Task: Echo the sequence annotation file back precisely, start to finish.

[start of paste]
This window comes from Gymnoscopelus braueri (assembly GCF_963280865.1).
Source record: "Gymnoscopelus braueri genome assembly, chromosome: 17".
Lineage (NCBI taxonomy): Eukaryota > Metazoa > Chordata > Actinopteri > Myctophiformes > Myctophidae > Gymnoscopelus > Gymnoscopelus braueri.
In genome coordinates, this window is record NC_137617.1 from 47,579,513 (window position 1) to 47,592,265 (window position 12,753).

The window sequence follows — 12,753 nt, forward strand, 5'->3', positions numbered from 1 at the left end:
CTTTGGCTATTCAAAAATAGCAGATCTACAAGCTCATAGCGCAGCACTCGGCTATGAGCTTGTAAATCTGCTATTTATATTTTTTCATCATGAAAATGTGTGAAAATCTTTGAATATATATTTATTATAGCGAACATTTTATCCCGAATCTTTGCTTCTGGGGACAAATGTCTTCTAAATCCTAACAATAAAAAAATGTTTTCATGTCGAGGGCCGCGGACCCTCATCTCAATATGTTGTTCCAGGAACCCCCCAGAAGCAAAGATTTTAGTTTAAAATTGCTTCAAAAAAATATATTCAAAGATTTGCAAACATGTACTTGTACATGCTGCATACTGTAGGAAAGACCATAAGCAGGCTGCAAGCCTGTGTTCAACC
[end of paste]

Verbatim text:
This window comes from Gymnoscopelus braueri (assembly GCF_963280865.1).
Source record: "Gymnoscopelus braueri genome assembly, chromosome: 17".
Lineage (NCBI taxonomy): Eukaryota > Metazoa > Chordata > Actinopteri > Myctophiformes > Myctophidae > Gymnoscopelus > Gymnoscopelus braueri.
In genome coordinates, this window is record NC_137617.1 from 47,579,513 (window position 1) to 47,592,265 (window position 12,753).

The window sequence follows — 12,753 nt, forward strand, 5'->3', positions numbered from 1 at the left end:
CTTTGGCTATTCAAAAATAGCAGATCTACAAGCTCATAGCGCAGCACTCGGCTATGAGCTTGTAAATCTGCTATTTATATTTTTTCATCATGAAAATGTGTGAAAATCTTTGAATATATATTTATTATAGCGAACATTTTATCCCGAATCTTTGCTTCTGGGGACAAATGTCTTCTAAATCCTAACAATAAAAAAATGTTTTCATGTCGAGGGCCGCGGACCCTCATCTCAATATGTTGTTCCAGGAACCCCCCAGAAGCAAAGATTTTAGTTTAAAATTGCTTCAAAAAAATATATTCAAAGATTTGCAAACATGTACTTGTACATGCTGCATACTGTAGGAAAGACCATAAGCAGGCTGCAAGCCTGTGTTCAACC